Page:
The fight everyone wanted but most, after years of delays and accusations, figured might never happen is this Saturday night.
Ye of little faith.
The reps for both fighters discussed the bout for years.
The public clamored.
No deal, but then the fighters spoke.
Got it done.
“Errol and I got on the phone to get the biggest fight in boxing made. We both understood the assignment and had the same goals and dreams in mind. We came together to make sure we were both mature enough to get the fight made.”
Crawford told Yahoo Sports. “We couldn’t go by and not have this fight occur, “It meant too much for the both of us.”
Good for them. Boxing needs this.
Terence Crawford, the WBO welterweight champion, is 39-0, with 30 big knockouts.
Errol Spence, 28-0, 22 knockouts, holds the IBF, WBA, and WBC belts.
Crawford is the odds-on favorite – by a hair.
Spence is taller and bigger.
No biggie, says Crawford.
“I’m not worried about any size difference,” said Crawford two weeks ago at a press conference.”Even Jose Benavidez Jr. was a big welterweight. This is nothing new. The bigger they are, the harder they fall.”
Spence was last seen in the ring, dismissing Yordenis Ugas. Years ago, many spoke of Spence as a machine. He rolled over his opponents.
But Spence can box. See the Mikey Garcia fight.
Spence, a titleholder for six years now, is calculated and patient. He almost died in a horrific automobile accident three years ago. He returned to handle a docile Danny Garcia. A torn retina sidelined him for a while.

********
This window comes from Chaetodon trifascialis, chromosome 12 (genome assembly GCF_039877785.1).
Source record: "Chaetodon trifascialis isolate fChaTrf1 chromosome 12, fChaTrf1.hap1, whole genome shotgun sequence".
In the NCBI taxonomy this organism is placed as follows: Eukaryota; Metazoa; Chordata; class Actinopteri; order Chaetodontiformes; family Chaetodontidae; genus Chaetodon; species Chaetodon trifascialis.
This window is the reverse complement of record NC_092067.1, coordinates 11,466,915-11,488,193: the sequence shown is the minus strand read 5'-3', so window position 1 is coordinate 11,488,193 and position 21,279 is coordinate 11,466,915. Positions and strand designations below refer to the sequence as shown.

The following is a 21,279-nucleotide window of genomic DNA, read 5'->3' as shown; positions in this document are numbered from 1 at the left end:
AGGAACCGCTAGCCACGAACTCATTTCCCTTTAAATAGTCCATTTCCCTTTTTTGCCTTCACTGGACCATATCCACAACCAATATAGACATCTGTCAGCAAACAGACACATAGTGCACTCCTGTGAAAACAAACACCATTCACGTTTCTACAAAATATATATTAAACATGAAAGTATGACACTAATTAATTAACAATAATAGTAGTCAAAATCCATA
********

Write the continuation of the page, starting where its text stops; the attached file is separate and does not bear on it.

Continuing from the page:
He’s here and ready. A survivor in more ways than one.
“I didn’t want to risk anything that would jeopardize this fight,” said Spence. “I was willing to sacrifice to wait on Terence. Everyone knows the magnitude of this fight and what this means for our legacy. I put the ego to the side.”
Crawford’s rise has been very impressive. He picked up his first world title nine years ago in Glasgow. Unified the division by whipping Julius Indongo. The Nebraska native took out Jeff Horn in 2018 to add the WBO welterweight title to his resume. Crawford has successfully defended his crown six times, including ten straight knockouts.
Crawford is ready.
“This fight puts a stamp on everything that I’ve accomplished in this sport,” Crawford said. “People have tried to discredit me for this and that and have been calling for this fight. This solidifies everything.”
Crawford is slightly favored – which doesn’t bother Spence in the least.
“I’m not worried about being the underdog,” said Spence during a media workout last week. “People can say what they say and have their opinions. I’ve been fighting the best for a long time. When you see all the legends of the sport, they fought each other and made historic fights. That’s what I want to do.”
He’s doing it.
Spence is the bigger man, but Crawford is more athletic. He’s smart, adaptable, and sometimes awkward. Southpaw Spence is textbook. A machine. Both are resilient.
It could come down to who hurts whom first.
If you enjoy hearing from the legends of pro sports, then be sure to tune into “The Grueling Truth” sports shows, “Where the legends speak”
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